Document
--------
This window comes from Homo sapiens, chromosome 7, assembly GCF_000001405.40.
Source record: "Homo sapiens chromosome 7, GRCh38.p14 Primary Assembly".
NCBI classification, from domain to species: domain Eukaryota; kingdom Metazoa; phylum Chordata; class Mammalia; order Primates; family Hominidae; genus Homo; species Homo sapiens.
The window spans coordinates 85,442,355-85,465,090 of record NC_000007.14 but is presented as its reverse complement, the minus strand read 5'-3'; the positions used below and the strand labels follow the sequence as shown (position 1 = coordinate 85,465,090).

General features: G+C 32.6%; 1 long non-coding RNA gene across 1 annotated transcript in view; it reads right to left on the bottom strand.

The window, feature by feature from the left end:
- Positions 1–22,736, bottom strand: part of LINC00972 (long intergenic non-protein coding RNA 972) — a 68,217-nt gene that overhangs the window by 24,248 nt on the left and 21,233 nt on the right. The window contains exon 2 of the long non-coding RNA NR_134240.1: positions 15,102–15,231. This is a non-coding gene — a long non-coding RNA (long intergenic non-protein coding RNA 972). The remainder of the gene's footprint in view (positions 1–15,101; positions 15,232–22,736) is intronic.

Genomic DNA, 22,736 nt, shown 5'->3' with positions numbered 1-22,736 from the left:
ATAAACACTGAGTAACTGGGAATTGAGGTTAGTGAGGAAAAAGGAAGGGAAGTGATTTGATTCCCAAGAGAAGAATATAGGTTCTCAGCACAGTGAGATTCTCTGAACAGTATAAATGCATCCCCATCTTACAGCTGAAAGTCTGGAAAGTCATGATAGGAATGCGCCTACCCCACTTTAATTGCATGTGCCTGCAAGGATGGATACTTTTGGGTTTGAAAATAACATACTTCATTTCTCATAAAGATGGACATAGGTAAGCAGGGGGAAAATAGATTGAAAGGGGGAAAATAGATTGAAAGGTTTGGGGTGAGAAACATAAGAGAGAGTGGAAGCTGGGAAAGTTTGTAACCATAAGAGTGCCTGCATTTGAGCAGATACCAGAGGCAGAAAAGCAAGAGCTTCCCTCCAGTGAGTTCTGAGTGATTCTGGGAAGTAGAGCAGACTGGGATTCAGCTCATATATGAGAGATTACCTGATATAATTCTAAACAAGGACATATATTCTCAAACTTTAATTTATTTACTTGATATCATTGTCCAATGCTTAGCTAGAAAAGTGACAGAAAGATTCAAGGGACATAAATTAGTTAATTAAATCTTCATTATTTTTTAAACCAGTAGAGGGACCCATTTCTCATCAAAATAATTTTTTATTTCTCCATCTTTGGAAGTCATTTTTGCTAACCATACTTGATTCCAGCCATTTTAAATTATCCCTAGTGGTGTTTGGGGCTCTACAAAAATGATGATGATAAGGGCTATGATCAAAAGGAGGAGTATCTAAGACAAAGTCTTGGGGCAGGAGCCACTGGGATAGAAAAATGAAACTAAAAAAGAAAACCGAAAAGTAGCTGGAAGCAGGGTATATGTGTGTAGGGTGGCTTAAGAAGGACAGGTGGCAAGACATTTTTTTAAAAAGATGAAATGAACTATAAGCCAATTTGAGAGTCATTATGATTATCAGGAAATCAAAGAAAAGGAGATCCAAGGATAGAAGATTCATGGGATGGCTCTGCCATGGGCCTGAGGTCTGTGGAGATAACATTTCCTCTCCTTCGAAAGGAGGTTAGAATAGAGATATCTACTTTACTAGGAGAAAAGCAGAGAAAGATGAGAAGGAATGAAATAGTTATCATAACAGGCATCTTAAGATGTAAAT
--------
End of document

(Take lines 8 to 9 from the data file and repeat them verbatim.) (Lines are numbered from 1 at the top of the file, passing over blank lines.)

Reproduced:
Genomic DNA, 22,736 nt, shown 5'->3' with positions numbered 1-22,736 from the left:
ATAAACACTGAGTAACTGGGAATTGAGGTTAGTGAGGAAAAAGGAAGGGAAGTGATTTGATTCCCAAGAGAAGAATATAGGTTCTCAGCACAGTGAGATTCTCTGAACAGTATAAATGCATCCCCATCTTACAGCTGAAAGTCTGGAAAGTCATGATAGGAATGCGCCTACCCCACTTTAATTGCATGTGCCTGCAAGGATGGATACTTTTGGGTTTGAAAATAACATACTTCATTTCTCATAAAGATGGACATAGGTAAGCAGGGGGAAAATAGATTGAAAGGGGGAAAATAGATTGAAAGGTTTGGGGTGAGAAACATAAGAGAGAGTGGAAGCTGGGAAAGTTTGTAACCATAAGAGTGCCTGCATTTGAGCAGATACCAGAGGCAGAAAAGCAAGAGCTTCCCTCCAGTGAGTTCTGAGTGATTCTGGGAAGTAGAGCAGACTGGGATTCAGCTCATATATGAGAGATTACCTGATATAATTCTAAACAAGGACATATATTCTCAAACTTTAATTTATTTACTTGATATCATTGTCCAATGCTTAGCTAGAAAAGTGACAGAAAGATTCAAGGGACATAAATTAGTTAATTAAATCTTCATTATTTTTTAAACCAGTAGAGGGACCCATTTCTCATCAAAATAATTTTTTATTTCTCCATCTTTGGAAGTCATTTTTGCTAACCATACTTGATTCCAGCCATTTTAAATTATCCCTAGTGGTGTTTGGGGCTCTACAAAAATGATGATGATAAGGGCTATGATCAAAAGGAGGAGTATCTAAGACAAAGTCTTGGGGCAGGAGCCACTGGGATAGAAAAATGAAACTAAAAAAGAAAACCGAAAAGTAGCTGGAAGCAGGGTATATGTGTGTAGGGTGGCTTAAGAAGGACAGGTGGCAAGACATTTTTTTAAAAAGATGAAATGAACTATAAGCCAATTTGAGAGTCATTATGATTATCAGGAAATCAAAGAAAAGGAGATCCAAGGATAGAAGATTCATGGGATGGCTCTGCCATGGGCCTGAGGTCTGTGGAGATAACATTTCCTCTCCTTCGAAAGGAGGTTAGAATAGAGATATCTACTTTACTAGGAGAAAAGCAGAGAAAGATGAGAAGGAATGAAATAGTTATCATAACAGGCATCTTAAGATGTAAAT